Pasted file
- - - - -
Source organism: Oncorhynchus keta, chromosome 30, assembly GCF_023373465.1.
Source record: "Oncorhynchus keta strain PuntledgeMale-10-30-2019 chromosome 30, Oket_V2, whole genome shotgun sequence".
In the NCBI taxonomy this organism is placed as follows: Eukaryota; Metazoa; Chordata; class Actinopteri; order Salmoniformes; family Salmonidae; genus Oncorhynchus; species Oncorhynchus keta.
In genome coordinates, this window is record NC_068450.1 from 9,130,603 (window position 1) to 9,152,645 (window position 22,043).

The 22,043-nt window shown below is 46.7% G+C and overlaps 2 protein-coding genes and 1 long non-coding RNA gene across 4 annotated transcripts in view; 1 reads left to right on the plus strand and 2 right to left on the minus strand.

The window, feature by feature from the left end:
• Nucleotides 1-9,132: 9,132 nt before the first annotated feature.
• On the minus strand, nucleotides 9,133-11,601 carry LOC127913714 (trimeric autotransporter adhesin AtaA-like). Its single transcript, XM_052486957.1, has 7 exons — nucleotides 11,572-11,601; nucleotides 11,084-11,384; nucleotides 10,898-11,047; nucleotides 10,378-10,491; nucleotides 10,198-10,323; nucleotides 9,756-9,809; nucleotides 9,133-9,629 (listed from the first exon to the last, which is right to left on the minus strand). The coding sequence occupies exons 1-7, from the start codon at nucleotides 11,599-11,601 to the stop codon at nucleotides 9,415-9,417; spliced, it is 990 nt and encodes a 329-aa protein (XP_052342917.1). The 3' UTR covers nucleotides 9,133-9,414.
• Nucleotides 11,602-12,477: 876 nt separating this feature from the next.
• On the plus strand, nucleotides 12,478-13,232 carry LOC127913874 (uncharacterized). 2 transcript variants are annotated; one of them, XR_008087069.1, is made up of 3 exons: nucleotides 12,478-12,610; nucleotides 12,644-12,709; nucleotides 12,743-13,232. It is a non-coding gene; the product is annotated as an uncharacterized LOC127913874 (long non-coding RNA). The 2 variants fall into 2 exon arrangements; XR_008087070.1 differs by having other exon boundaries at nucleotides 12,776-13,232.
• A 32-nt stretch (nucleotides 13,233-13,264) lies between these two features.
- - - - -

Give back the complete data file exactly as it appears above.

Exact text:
Source organism: Oncorhynchus keta, chromosome 30, assembly GCF_023373465.1.
Source record: "Oncorhynchus keta strain PuntledgeMale-10-30-2019 chromosome 30, Oket_V2, whole genome shotgun sequence".
In the NCBI taxonomy this organism is placed as follows: Eukaryota; Metazoa; Chordata; class Actinopteri; order Salmoniformes; family Salmonidae; genus Oncorhynchus; species Oncorhynchus keta.
In genome coordinates, this window is record NC_068450.1 from 9,130,603 (window position 1) to 9,152,645 (window position 22,043).

The 22,043-nt window shown below is 46.7% G+C and overlaps 2 protein-coding genes and 1 long non-coding RNA gene across 4 annotated transcripts in view; 1 reads left to right on the plus strand and 2 right to left on the minus strand.

The window, feature by feature from the left end:
• Nucleotides 1-9,132: 9,132 nt before the first annotated feature.
• On the minus strand, nucleotides 9,133-11,601 carry LOC127913714 (trimeric autotransporter adhesin AtaA-like). Its single transcript, XM_052486957.1, has 7 exons — nucleotides 11,572-11,601; nucleotides 11,084-11,384; nucleotides 10,898-11,047; nucleotides 10,378-10,491; nucleotides 10,198-10,323; nucleotides 9,756-9,809; nucleotides 9,133-9,629 (listed from the first exon to the last, which is right to left on the minus strand). The coding sequence occupies exons 1-7, from the start codon at nucleotides 11,599-11,601 to the stop codon at nucleotides 9,415-9,417; spliced, it is 990 nt and encodes a 329-aa protein (XP_052342917.1). The 3' UTR covers nucleotides 9,133-9,414.
• Nucleotides 11,602-12,477: 876 nt separating this feature from the next.
• On the plus strand, nucleotides 12,478-13,232 carry LOC127913874 (uncharacterized). 2 transcript variants are annotated; one of them, XR_008087069.1, is made up of 3 exons: nucleotides 12,478-12,610; nucleotides 12,644-12,709; nucleotides 12,743-13,232. It is a non-coding gene; the product is annotated as an uncharacterized LOC127913874 (long non-coding RNA). The 2 variants fall into 2 exon arrangements; XR_008087070.1 differs by having other exon boundaries at nucleotides 12,776-13,232.
• A 32-nt stretch (nucleotides 13,233-13,264) lies between these two features.